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I've been trying to setup a client server between a UWP app as the client and a .NET desktop app as the server. I'm using UDP Datagrams as the messaging system between the two.

Here my UWP code to listen for Datagrams on the localhost IP at port 22222:

private async void listenToServer()
{
    // Setup UDP Listener
    socketListener = new DatagramSocket();
    socketListener.MessageReceived += MessageReceived;

    await socketListener.BindEndpointAsync(new HostName("127.0.0.1"),"22222");
    Debug.WriteLine("Listening: " + socketListener.Information.LocalAddress + " " + socketListener.Information.LocalPort);
 }

private async void MessageReceived(DatagramSocket sender, DatagramSocketMessageReceivedEventArgs args)
{
    // Interpret the incoming datagram's entire contents as a string.
    uint stringLength = args.GetDataReader().UnconsumedBufferLength;
    string receivedMessage = args.GetDataReader().ReadString(stringLength);
    Debug.WriteLine("Received " + receivedMessage);
}

Here is my WinForm .NET desktop app to send Datagrams on localhost on port 2222:

public async void sendToClient()
{
    // Setup UDP Talker
    talker = new UdpClient();
    sending_end_point = new IPEndPoint(IPAddress.Parse("127.0.0.1"), 22222);
    talker.Connect(sending_end_point);

    byte[] send_buffer = Encoding.ASCII.GetBytes("Hello!");
    await talker.SendAsync(send_buffer, send_buffer.Length);
}

Here is what I've tried, and what I know from my troubleshooting:

  1. Sending a UDP datagram from UWP to .NET desktop works.

    UWP code to send message to .NET desktop over localhost port 11111:

    public async void sendToServer()
    {
        // Connect to the server
        socketTalker = new DatagramSocket();
        await socketTalker.ConnectAsync(new HostName("127.0.0.1"), "11111");
        Debug.WriteLine("Connected: " + socketTalker.Information.RemoteAddress + " " + socketTalker.Information.RemotePort);
    
        // Setup Writer
        writer = new DataWriter(socketTalker.OutputStream);
        writer.WriteString("Ping!");
    
        await writer.StoreAsync();
    
        writer.DetachStream();
        writer.Dispose();
    }
    

    .NET desktop code to listen for message from UWP over same IP and port:

    private async Task listenToClient()
    {
        // Setup listener
        listener = new UdpClient(11111);
        UdpReceiveResult receiveResult = await listener.ReceiveAsync();
        Debug.WriteLine(" Received: " + Encoding.ASCII.GetString(receiveResult.Buffer));
    
    }
    
  2. Sending UDP Datagram from .NET desktop to UWP works across different IPs (2 different computers)

    I've tested this by setting the listener and talker IP addresses to the same IP address where the server was running, and it works flawlessly. This lead to research which got me to #3...

  3. Loopback exemption didn't make a difference

    Running CheckNetIsolation.exe and the Loopback exemption tool to exempt the UWP app from loopback IP restriction didn't fix this issue. It seems it shouldn't matter, from what I read (Problems with UDP in windows 10. UWP), running in the Visual Studio environment should already be exempt from loopback, but I tried anyways, and not luck.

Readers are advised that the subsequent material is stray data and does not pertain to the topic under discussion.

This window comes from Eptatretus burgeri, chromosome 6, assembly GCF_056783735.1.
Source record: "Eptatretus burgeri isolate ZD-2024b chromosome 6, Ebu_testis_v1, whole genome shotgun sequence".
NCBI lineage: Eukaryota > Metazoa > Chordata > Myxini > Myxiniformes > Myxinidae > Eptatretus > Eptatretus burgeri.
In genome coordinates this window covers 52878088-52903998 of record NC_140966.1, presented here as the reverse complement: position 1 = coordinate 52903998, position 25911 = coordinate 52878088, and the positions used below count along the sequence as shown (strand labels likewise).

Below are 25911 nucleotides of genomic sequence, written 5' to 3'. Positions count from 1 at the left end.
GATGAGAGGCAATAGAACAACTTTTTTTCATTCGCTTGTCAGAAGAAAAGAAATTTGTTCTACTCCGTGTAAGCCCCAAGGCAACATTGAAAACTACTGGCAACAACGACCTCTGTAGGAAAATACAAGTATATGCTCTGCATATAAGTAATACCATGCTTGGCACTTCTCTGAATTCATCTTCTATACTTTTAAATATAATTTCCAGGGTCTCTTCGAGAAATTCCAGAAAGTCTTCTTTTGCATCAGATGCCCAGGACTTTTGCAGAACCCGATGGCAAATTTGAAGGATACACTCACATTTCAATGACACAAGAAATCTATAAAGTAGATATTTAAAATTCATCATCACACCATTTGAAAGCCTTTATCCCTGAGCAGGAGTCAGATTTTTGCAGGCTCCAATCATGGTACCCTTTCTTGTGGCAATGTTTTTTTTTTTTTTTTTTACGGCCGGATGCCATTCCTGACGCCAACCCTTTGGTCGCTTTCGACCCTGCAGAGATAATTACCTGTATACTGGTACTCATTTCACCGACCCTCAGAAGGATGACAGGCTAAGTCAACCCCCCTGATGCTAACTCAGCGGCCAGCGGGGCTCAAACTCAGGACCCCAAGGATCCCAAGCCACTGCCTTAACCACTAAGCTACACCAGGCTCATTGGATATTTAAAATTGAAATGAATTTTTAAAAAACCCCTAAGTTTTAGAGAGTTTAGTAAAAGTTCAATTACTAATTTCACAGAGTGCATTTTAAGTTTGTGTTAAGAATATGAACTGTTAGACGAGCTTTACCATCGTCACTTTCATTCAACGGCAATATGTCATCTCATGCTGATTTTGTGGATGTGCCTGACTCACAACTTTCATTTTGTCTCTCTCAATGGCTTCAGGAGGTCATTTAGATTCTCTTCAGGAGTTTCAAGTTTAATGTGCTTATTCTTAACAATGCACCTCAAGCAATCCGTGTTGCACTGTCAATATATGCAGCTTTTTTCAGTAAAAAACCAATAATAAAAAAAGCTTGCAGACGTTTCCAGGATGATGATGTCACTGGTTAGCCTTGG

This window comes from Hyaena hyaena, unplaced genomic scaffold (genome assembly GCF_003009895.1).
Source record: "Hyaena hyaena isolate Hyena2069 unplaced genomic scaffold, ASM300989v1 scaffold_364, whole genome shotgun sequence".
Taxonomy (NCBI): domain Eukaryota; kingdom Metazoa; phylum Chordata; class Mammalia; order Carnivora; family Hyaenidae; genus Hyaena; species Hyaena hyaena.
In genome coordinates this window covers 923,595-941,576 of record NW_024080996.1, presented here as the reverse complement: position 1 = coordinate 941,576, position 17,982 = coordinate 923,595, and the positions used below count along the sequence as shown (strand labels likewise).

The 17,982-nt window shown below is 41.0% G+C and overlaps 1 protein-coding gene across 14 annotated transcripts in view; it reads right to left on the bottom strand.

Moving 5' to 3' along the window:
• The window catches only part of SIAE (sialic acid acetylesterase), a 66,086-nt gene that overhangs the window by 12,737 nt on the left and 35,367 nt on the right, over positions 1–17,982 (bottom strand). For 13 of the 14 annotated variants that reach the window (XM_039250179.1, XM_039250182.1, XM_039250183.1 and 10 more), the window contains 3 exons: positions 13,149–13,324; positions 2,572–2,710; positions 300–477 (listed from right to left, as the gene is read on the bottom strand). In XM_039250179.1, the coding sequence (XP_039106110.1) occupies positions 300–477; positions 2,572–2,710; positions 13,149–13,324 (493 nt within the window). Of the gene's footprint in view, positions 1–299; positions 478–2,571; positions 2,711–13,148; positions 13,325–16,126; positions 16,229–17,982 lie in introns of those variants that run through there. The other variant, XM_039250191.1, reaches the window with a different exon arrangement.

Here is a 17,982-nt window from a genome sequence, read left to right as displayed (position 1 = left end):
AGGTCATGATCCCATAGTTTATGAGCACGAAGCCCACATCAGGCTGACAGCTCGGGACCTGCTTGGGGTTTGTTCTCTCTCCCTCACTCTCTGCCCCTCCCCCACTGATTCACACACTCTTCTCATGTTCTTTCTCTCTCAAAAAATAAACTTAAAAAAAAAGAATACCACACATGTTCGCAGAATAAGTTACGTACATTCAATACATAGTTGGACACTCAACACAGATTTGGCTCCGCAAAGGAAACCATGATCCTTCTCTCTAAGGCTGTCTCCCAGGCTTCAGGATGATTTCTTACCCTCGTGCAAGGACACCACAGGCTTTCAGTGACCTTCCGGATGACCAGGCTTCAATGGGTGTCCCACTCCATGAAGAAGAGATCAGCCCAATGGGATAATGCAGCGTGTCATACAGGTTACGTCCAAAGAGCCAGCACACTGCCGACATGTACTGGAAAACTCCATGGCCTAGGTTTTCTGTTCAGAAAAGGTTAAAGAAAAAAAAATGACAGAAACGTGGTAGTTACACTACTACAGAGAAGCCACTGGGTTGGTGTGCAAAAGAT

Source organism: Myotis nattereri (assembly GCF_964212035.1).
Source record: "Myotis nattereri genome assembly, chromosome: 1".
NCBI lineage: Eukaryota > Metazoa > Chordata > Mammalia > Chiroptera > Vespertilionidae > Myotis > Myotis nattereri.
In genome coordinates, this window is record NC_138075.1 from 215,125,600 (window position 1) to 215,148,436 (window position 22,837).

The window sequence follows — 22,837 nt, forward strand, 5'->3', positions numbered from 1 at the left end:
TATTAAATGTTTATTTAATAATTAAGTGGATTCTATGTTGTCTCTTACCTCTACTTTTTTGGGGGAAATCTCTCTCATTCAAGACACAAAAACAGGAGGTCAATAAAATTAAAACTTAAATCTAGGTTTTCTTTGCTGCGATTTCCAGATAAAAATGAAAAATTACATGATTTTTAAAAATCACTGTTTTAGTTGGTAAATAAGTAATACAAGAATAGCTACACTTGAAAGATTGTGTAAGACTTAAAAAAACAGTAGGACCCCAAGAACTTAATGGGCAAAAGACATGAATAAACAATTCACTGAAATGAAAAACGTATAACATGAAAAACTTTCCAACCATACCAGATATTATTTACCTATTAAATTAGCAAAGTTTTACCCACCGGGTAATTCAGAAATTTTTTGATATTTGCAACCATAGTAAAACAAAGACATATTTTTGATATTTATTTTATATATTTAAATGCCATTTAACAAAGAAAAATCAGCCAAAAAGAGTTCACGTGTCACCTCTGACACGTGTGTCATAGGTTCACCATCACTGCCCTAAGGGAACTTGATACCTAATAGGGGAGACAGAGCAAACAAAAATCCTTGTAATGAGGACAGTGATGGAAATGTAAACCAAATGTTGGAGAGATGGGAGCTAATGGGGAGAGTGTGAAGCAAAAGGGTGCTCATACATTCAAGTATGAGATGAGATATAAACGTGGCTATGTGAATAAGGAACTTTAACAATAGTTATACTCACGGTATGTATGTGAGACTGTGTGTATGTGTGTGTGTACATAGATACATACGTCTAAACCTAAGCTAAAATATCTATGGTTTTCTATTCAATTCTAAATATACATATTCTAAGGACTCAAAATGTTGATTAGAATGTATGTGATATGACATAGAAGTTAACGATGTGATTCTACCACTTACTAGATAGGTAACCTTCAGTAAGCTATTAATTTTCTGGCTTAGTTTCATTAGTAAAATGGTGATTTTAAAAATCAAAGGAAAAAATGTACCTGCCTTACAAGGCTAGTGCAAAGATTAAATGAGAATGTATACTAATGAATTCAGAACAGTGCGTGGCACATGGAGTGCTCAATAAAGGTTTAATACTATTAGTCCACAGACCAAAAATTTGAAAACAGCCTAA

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1 Answer 1

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As much as this sucks, it is blocked by Microsoft by design.

Loopback is permitted only for development purposes. Usage by a Windows Runtime app installed outside of Visual Studio is not permitted. Further, a Windows Runtime app can use an IP loopback only as the target address for a client network request. So a Windows Runtime app that uses a DatagramSocket or StreamSocketListener to listen on an IP loopback address is prevented from receiving any incoming packets.

Source: https://msdn.microsoft.com/en-us/library/windows/apps/hh780593.aspx

The best workaround you can do is to use TCP sockets and connect from the UWP app to your desktop app (not the other way around).

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  • As I said in point #3, this doesn't work even in Visual Studio with loopback exemption, it must be something else. In addition, why would it work one way (UWP to .NET) and not the otherway (.NET to UWP)? Jul 8, 2017 at 21:51
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    Read this again: "Further, a Windows Runtime app can use an IP loopback only as the target address for a client network request. So a Windows Runtime app that uses a DatagramSocket or StreamSocketListener to listen on an IP loopback address is prevented from receiving any incoming packets.". Even with loopback exemption you cannot get around this.
    – Sunius
    Jul 9, 2017 at 20:10
  • Does that mean that there's no way for the desktop app to send messages to the UWP app (even with TCP sockets)? Jul 16, 2017 at 22:25
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    There is. Desktop app must open a TCP socket and listen/accept connections from it, and UWP app has to connect to it. Once connected, data can be sent both ways.
    – Sunius
    Jul 18, 2017 at 4:13
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    Problem is that they don't treat 127.0.0.1 as loopback address, but also the machine's full IP address (could pass that traffic through the firewall if they wanted to be "safe") and also have issues if you try to use a VM etc. And people get confused with all the talk about loopback exceptions that don't apply to server (listening) sockets for yet another unexplained reason. Don't see how the OS is more secure with such requirements, they just crippled UWP apps Aug 28, 2017 at 22:34

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